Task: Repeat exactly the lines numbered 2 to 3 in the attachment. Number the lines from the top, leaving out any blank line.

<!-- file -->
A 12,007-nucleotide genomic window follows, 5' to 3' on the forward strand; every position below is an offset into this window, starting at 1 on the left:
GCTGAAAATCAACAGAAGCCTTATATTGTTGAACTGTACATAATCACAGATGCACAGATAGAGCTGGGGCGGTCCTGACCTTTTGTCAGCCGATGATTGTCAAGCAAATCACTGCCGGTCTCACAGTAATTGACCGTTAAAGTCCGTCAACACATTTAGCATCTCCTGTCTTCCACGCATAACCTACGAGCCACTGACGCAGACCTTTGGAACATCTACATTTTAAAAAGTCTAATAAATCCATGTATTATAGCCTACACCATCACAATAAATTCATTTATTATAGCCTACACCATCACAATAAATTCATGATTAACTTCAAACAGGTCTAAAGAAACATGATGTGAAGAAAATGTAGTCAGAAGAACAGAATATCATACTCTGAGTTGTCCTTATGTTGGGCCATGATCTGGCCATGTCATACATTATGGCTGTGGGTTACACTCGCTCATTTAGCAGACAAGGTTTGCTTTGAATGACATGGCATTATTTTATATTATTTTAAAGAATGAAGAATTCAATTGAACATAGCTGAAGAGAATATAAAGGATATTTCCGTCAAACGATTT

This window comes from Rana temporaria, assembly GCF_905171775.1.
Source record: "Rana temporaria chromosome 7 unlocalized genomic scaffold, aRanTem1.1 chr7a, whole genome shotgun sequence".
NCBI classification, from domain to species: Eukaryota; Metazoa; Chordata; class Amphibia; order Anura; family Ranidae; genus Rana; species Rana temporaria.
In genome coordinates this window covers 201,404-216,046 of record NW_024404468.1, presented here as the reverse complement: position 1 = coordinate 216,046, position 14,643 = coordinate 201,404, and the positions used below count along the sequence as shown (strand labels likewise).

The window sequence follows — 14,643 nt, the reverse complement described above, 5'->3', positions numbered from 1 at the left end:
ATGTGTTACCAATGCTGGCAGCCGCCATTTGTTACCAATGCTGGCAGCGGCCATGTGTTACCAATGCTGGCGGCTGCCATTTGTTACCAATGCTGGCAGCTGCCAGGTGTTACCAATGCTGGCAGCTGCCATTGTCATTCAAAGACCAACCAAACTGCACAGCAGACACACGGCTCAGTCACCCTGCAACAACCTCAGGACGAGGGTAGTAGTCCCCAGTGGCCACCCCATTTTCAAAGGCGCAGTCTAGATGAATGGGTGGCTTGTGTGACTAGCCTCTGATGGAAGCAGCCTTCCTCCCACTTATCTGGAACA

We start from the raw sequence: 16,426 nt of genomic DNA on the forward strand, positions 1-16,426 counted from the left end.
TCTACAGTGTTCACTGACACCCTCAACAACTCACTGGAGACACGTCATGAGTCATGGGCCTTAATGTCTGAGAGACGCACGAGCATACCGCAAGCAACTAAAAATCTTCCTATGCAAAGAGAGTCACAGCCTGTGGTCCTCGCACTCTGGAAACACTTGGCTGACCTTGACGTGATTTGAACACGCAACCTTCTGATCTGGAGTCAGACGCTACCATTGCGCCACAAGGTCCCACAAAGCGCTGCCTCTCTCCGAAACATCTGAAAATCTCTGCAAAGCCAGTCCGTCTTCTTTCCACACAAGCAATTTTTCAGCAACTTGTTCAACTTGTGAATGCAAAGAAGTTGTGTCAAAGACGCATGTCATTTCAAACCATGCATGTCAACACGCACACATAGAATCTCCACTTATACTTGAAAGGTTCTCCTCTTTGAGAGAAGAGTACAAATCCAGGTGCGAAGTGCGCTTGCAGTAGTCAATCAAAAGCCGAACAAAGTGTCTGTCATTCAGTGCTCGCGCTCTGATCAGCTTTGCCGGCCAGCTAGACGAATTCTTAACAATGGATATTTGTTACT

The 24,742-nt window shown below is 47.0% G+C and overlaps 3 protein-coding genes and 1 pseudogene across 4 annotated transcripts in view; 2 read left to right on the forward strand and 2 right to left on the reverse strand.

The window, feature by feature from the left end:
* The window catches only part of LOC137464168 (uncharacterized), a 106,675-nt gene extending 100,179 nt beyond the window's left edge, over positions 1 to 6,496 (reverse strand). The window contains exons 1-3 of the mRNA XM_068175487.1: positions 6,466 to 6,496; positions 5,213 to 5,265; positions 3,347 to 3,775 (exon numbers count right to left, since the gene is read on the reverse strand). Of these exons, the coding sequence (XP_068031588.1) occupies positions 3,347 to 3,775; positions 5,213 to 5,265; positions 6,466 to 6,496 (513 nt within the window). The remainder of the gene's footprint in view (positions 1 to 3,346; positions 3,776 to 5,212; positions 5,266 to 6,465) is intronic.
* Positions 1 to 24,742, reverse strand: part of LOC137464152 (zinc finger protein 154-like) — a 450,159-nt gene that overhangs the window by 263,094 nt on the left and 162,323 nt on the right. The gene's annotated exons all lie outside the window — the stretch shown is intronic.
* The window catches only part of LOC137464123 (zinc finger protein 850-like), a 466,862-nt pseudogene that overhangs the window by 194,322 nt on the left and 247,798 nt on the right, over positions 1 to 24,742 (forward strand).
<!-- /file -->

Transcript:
GCTGAAAATCAACAGAAGCCTTATATTGTTGAACTGTACATAATCACAGATGCACAGATAGAGCTGGGGCGGTCCTGACCTTTTGTCAGCCGATGATTGTCAAGCAAATCACTGCCGGTCTCACAGTAATTGACCGTTAAAGTCCGTCAACACATTTAGCATCTCCTGTCTTCCACGCATAACCTACGAGCCACTGACGCAGACCTTTGGAACATCTACATTTTAAAAAGTCTAATAAATCCATGTATTATAGCCTACACCATCACAATAAATTCATTTATTATAGCCTACACCATCACAATAAATTCATGATTAACTTCAAACAGGTCTAAAGAAACATGATGTGAAGAAAATGTAGTCAGAAGAACAGAATATCATACTCTGAGTTGTCCTTATGTTGGGCCATGATCTGGCCATGTCATACATTATGGCTGTGGGTTACACTCGCTCATTTAGCAGACAAGGTTTGCTTTGAATGACATGGCATTATTTTATATTATTTTAAAGAATGAAGAATTCAATTGAACATAGCTGAAGAGAATATAAAGGATATTTCCGTCAAACGATTT

This window comes from Rana temporaria, assembly GCF_905171775.1.